These are the 67 best and worst countries for animal rights

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We all know by now that where a person is born can convey privilege — or the opposite. But what about animals? Their country of origin can make the difference between leading a posh life with toys, a pet bed and even a wardrobe, or winding up on somebody’s dinner plate.

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An alpaca sticking its head out.

Matthew Nash, researcher and co-founder of insurance comparison website The Swiftest, delved into animal rights in a survey of the 67 best and worst countries for animal rights. “I have always been interested in animal rights,” said Nash. “I believe animals are sentient beings. As a life-long pet owner, I have bonded deeply with animals as many pet owners can understand. This coupled with my curiosity and interest in international animal rights laws brought me to the point of wanting to conduct this in-depth research on a global scale.” 

Related: California law seeks to improve conditions for pigs

Nash also wanted to look beyond pets like cats and dogs to the broader spectrum of animals, including livestock and wildlife. The nine factors he examined to produce his animals’ rights index reflect that. Full weight was given to recognition of animal sentience, recognition of animal suffering, laws against animal cruelty and a national fur-farming ban. Half-weight factors were support for the universal declaration on animal welfare, meat consumption per capita, percentage of protected areas, pesticide usage per hectare of cropland and environmental performance index score.

A cat standing on a patterned blanket.

The winners

Turns out, Luxembourg is the best place to be born in animal form. This small northwest European country, bordered by Belgium, France and Germany, scored 519.68 on the Swiftest animal rights index. The only place it faltered was in meat consumption — too much ham and blood sausage.

The United Kingdom, Austria, Czechia and Belgium rounded out the top five. All met the fully weighted factors in the index. But some had higher than average levels of meat consumption, less land classified as protected areas, and/or a higher percentage of pesticide usage per hectare of cropland. Interestingly, European countries held all 25 of the top spots, except for New Zealand, which came in at number 18.

Nash is optimistic about improving conditions for animals. “Over the past twenty years or so, more countries are recognizing that animals feel pain, and are not just mere property,” he said. “Many countries have enacted animal welfare laws. We still have a long way to go globally but we are slowly moving in the right direction overall.”

A white baby pig with black spots.

The losers

China was the clear loser, with a score of 12.46. With some markets in China selling live frogs, pre-skinned for convenience, it’s clear many citizens hold different attitudes toward animals. China also lacked any of the study’s fully weighted factors. The few points it scored were for having a relatively low meat consumption per capita.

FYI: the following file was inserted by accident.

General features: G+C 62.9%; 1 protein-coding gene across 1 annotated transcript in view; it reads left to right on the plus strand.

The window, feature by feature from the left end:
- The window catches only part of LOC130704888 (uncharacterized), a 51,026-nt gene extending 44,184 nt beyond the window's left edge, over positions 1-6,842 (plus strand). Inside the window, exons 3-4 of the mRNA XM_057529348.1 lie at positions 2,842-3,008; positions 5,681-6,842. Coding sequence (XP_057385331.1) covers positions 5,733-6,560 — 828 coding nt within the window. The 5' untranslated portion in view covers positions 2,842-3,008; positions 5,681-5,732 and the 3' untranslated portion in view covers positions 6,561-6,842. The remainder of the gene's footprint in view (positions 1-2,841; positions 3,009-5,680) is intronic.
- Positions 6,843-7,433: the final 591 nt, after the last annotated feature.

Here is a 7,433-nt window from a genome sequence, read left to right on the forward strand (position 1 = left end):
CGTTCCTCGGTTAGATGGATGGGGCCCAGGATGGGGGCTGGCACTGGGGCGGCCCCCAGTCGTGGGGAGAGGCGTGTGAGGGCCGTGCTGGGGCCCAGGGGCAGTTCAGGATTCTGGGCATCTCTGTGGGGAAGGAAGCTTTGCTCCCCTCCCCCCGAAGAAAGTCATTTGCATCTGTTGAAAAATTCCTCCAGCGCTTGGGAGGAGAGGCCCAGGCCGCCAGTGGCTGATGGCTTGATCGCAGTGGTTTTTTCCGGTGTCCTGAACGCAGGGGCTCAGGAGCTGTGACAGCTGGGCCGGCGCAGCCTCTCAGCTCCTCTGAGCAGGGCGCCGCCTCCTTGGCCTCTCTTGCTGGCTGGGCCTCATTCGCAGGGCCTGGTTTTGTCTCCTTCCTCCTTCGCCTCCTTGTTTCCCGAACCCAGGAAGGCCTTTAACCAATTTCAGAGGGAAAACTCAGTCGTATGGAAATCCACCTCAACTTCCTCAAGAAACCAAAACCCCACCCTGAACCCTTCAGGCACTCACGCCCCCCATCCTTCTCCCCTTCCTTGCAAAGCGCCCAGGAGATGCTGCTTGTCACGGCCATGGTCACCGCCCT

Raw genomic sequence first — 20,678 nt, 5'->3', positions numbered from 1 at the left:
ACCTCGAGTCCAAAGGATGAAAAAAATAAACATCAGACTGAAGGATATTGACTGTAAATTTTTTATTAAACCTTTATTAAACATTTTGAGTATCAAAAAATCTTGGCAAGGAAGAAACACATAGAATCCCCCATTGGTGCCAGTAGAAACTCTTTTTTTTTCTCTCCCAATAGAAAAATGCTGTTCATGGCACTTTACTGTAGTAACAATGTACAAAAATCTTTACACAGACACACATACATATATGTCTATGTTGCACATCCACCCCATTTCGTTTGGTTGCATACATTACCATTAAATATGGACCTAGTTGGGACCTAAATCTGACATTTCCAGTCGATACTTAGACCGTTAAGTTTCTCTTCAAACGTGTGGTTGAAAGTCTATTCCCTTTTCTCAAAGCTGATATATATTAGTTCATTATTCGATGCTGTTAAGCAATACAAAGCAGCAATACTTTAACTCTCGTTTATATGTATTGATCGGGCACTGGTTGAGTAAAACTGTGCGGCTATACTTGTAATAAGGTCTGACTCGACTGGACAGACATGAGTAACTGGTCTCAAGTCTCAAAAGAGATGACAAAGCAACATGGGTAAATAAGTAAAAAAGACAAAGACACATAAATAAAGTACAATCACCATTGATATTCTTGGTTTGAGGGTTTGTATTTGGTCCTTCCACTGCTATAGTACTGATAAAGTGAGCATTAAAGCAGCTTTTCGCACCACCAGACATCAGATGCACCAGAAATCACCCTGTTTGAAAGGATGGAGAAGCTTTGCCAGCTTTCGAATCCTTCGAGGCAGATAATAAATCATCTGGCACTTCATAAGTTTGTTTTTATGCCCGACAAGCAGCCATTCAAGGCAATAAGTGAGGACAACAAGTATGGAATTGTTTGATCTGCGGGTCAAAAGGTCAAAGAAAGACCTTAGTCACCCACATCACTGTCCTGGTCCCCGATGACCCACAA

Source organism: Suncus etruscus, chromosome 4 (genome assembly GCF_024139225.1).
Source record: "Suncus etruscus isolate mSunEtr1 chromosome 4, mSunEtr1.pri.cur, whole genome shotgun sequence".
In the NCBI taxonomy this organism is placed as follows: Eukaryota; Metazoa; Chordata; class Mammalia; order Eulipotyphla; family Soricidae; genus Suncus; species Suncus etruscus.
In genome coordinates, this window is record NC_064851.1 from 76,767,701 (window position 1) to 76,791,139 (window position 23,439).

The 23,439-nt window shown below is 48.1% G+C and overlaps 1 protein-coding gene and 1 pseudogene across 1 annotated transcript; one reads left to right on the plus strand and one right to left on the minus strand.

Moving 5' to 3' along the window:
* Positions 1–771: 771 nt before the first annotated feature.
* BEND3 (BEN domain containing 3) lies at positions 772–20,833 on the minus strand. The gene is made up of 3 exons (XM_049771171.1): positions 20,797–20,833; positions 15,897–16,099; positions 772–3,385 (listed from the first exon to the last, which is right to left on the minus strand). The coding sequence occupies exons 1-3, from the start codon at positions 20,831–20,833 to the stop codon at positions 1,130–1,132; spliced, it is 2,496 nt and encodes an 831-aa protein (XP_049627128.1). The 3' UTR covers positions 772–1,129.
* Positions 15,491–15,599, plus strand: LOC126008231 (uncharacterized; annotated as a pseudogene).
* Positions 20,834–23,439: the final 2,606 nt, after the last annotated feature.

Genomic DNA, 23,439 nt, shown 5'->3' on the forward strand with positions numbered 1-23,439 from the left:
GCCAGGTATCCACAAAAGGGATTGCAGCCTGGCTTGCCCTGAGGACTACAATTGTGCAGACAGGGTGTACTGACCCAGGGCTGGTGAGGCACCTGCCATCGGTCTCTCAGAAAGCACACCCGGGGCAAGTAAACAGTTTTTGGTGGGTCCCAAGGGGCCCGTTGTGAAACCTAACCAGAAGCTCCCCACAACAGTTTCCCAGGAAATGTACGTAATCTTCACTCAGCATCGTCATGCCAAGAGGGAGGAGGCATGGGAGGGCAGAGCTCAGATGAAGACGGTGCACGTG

The other losers were Vietnam, with 45.24 points, Iran at 71.4, Azerbaijan with 73.07 and Belarus at 105.65. Belarus at least has a fur ban going for it. Nash said he was surprised by the lack of protection for animals in some countries. “The bottom ten countries in my study had minimal laws regarding animal rights, while some had zero.”

A pile of skinned, live frogs.

What about the United States?

The United States scored in the lower half of the index, coming in at number 40 with 319.45 points. On the plus side, the U.S. has laws against animal cruelty, but lacks a national fur-farming ban and does not acknowledge animal sentience at the federal level. It also scored among the highest for meat consumption per person and the lowest in percentage of protected areas. The U.S. scored just below Israel and just above Venezuela.

“As a US Citizen, I was surprised to find America ranked 40th out of 67 countries studied,” said Nash. “I was under the impression we care greatly about animals as a country, which is partially true. Generally, our pets are treated very well which isn’t always the case for our livestock and wildlife.”

The life of pets

The Swiftest’s animal rights index is broader than the cats and dogs many people have in their houses. Nash said his next study will focus on canines and be called the “Best and Worst Countries for Dogs.” While the U.S. didn’t fare so well in the animal rights index, Nash thinks American dogs have it pretty good. 

“I have had dogs in the United States and know dogs are treated very well here,” he said. “If I were a dog, I would be most happy in the USA. America has great vets, lots of parks and trails to run and fetch, and plenty of pet friendly restaurants and hotels.” However, the frontrunners in his new study so far show that the two best countries to be a dog are Italy and New Zealand, which scored number 26 and 18 respectively in the animal rights index.

A dog standing on a bench in front of a large green plant.

To learn more about animal rights, resources The Swiftest suggests include the ASPCA, the International Fund for Animal Welfare, and People for the Ethical Treatment of Animals.

Via The Swiftest

Images via Teresa Bergen / Inhabitat

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